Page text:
Posted by: Mark Polk | 2012

Check your RV Safety Stuff

Camping season is here and it’s time to hit the road. But before you do, check all your RV safety stuff to make sure it is in proper operating condition.

Every RVer should know what safety devices are available on their RV, and understand how to use them. Most RVs regardless of what type or what size it is will come equipped with several different safety devices. RVs come with fire extinguishers, LP gas leak detectors, smoke alarms, emergency escape windows, and in many cases carbon monoxide detectors.

Fire Extinguisher: Let’s start with the fire extinguisher. Every RVer needs to understand the different types or classes of fire extinguishers and how to properly use a fire extinguisher.  Teach everybody that will be in the RV to remember the word PASS. This is an easy way to remember how to use a fire extinguisher, especially during an emergency. PASS stands for Pull, Aim, Squeeze and Sweep.

P– Pull the pin located at the top of the fire extinguisher.

A– Aim the nozzle at the base of the fire, not at the flames.

S– Squeeze the handle or trigger, standing approximately 8 feet away from the fire. Release the handle if you want it to stop.

S– Sweep the nozzle side to side at the base of the fire until it is out. Observe the fire to make sure it does not re-ignite.

Note: Check the individual fire extinguisher for the distance you should stand from the fire. Different extinguishing agents require different distances.

Fire Extinguisher Maintenance:
Inspect your fire extinguishers every 30 days & before each trip. Look to see if the arrow is pointing in the green area in the sight gauge. If it reads empty or needs charging replace it or have it recharged immediately. Inspect all components of the extinguisher to make sure it is in proper operating condition. Inspect the safety pin, handle or trigger, sight gauge indicator, inspection tag, hose or nozzle, tank, and labeling. Every month you should turn dry powder extinguishers upside down, tap on the bottom of the extinguisher and shake it so the powder that settled on the bottom is released. If the powder is packed in the bottom of the extinguisher it may not discharge properly, or at all, when you need it.

LP Gas Leak Detector: Your RV also has an LP gas leak detector. This leak detector will set off an alarm to alert you if there is a potential gas leak. It’s usually located close to floor level because LP gas is heavier than air and it will settle towards the floor. If you ever smell LP gas when you’re camping, or if the LP gas leak detector goes off you could have a leak somewhere in the system. If this happens you should:

  • Extinguish any open flames, pilot lights and do not smoke, or touch electrical switches.
  • Evacuate the RV and turn off the main gas supply valve.
  • Leave the door open and do not return to the area until the odor clears.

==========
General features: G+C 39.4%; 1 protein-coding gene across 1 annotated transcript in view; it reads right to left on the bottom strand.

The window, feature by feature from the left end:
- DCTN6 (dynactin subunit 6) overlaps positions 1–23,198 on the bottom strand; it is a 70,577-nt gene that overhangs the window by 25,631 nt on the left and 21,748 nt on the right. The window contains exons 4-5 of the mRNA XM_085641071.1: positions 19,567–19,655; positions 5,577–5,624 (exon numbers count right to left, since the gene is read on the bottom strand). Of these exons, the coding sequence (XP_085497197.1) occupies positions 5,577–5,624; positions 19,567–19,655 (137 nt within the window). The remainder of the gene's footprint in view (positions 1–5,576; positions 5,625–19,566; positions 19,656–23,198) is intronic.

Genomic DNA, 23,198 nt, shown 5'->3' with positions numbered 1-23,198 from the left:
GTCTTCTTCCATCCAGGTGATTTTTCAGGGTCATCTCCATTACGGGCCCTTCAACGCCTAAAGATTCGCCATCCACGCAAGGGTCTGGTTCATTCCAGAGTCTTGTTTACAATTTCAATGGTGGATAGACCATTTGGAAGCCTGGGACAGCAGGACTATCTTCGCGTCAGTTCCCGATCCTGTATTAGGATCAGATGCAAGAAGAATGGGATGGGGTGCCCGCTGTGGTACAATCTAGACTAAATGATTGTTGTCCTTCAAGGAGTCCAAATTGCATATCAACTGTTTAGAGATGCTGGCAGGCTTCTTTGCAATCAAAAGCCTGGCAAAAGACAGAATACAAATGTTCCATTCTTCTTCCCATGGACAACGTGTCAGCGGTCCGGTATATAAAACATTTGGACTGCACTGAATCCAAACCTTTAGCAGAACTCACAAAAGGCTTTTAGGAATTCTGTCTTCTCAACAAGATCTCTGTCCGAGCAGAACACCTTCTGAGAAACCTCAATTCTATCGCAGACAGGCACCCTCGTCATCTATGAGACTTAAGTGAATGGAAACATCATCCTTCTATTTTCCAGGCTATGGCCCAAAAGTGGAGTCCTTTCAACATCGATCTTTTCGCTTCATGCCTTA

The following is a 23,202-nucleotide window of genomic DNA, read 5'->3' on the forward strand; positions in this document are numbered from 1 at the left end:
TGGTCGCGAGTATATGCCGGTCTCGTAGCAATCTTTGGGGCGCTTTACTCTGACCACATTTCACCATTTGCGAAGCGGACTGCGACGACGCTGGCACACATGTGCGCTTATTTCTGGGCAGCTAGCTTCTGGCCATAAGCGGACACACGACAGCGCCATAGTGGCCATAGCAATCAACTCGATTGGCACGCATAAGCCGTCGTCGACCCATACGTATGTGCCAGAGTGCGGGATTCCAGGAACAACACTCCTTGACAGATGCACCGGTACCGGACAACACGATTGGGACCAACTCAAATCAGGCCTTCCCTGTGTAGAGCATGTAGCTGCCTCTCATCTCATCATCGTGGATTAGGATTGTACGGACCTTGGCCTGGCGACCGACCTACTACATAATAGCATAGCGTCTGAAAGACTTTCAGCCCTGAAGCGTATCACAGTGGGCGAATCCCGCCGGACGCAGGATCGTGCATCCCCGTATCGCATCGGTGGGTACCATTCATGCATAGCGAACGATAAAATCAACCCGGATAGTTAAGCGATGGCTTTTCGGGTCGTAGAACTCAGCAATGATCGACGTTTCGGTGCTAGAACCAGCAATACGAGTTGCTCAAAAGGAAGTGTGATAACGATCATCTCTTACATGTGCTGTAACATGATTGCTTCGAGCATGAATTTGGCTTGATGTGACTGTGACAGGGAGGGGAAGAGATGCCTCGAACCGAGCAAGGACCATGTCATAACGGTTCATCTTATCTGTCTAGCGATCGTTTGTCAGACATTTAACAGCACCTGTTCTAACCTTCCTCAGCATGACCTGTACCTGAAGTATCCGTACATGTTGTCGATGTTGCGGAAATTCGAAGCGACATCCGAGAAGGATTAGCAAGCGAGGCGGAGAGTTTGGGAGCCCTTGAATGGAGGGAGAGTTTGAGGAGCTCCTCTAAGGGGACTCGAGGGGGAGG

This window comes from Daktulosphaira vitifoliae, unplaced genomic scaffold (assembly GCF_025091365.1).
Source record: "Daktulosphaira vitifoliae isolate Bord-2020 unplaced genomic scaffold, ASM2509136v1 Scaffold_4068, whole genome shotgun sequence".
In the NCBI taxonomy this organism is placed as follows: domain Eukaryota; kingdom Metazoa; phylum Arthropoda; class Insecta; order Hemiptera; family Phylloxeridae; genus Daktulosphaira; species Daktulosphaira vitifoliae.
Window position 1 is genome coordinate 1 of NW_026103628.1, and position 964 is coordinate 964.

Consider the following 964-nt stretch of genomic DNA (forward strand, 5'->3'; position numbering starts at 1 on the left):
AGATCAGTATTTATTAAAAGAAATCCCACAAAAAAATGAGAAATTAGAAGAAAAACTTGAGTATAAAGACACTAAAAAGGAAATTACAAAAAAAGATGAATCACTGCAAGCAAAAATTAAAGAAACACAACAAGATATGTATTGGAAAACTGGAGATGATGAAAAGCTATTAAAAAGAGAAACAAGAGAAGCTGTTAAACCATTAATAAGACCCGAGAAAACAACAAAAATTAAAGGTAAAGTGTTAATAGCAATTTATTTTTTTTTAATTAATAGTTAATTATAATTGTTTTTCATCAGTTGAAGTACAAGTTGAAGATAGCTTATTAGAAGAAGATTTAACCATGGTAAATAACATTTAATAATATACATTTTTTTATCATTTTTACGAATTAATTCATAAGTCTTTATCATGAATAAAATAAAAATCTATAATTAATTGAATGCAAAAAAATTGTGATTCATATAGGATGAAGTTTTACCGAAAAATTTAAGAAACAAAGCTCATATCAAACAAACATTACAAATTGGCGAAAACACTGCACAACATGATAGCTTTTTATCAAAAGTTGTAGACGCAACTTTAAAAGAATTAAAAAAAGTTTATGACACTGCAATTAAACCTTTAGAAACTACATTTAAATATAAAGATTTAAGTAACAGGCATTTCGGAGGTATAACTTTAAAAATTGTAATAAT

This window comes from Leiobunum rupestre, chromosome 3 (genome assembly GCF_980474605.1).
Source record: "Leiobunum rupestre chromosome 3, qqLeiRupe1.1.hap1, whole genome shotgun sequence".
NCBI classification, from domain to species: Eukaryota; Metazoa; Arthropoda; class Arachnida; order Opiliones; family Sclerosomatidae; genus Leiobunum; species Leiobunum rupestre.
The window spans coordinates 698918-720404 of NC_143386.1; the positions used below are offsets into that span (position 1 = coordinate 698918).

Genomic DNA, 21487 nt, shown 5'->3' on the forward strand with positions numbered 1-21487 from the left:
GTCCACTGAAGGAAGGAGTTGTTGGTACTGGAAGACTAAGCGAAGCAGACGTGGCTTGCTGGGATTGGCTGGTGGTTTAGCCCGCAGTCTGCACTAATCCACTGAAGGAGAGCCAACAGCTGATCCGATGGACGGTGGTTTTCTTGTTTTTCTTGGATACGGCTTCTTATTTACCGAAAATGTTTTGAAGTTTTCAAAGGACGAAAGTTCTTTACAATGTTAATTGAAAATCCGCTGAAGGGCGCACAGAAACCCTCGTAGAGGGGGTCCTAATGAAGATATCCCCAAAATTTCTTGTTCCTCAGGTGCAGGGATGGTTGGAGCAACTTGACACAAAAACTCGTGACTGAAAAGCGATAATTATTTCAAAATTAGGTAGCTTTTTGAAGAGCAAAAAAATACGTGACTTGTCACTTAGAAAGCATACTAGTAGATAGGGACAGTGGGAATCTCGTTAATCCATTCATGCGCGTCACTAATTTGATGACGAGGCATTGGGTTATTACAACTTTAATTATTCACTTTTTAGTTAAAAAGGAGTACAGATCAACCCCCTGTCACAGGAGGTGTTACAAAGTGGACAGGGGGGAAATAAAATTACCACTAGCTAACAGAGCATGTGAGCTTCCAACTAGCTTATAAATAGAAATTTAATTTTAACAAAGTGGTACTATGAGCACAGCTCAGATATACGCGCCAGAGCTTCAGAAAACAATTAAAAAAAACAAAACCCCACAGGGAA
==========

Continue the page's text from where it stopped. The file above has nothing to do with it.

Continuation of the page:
• Have the system checked out by a qualified technician before using it again.

False LP gas alarms can be caused by hair spray, perfume, cleaning solvents and low battery voltage. When ever you have the LP gas refilled or when stopping to refuel the RV all LP gas appliances should be turned off and the main gas supply valve should be turned off.

Smoke Alarm: A properly working, battery operated smoke detector is critical. Test the alarm mechanism prior to each trip you take to make sure it is working properly.  Change the batteries when you change your clocks twice a year. If you remove the batteries from any safety device while the RV is in storage remove the device from the wall or ceiling and place it where it can easily be seen as a reminder the next time you use the RV.

CO Detector: Most RVs come equipped with carbon monoxide detectors. If yours didn’t, it’s a good idea to purchase a battery operated carbon monoxide detector designed for use in RV’s. You never know when you might be parked next to an RV that is running a generator. Carbon monoxide detectors should be located on a wall close to the ceiling since carbon monoxide is lighter than oxygen. Test the detector before each trip to make sure it is operating properly. Read the owners manual so you thoroughly understand how it works. And know what the symptoms of carbon monoxide poisoning are:

  • Dizziness
  • Vomiting
  • Nausea
  • Muscular twitching
  • Intense headache
  • Throbbing in the temples
  • Weakness and sleepiness
  • Inability to think coherently

If you or anyone else experiences any of these symptoms get to fresh air immediately. If the symptoms persist seek medical attention.

Additional Safety Notes:

Never use the range burners or oven as a source of heat. These LP gas appliances are not vented outside and because of the limited space inside the RV the lack of oxygen can lead to asphyxiation. When you do use the range top burners or the oven for cooking use the range vent fan and/or open a window.

Have an emergency escape plan. RV’s come equipped with an emergency escape window. Make sure everybody knows where the escape window is located and how to use it. It’s a good idea to practice using it so you are familiar with how to get out of the RV in case of an emergency.

For more information on RV safety check out our full-feature RV Safety DVD or RV Safety E-book

Have a great camping season, and Happy RV Learning,

Mark Polk

www.rveducation101.com

www.rv101.TV

www.rvconsumer.com

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Copyright by Mark Polk owner of RV Education 101 – All Rights Reserved


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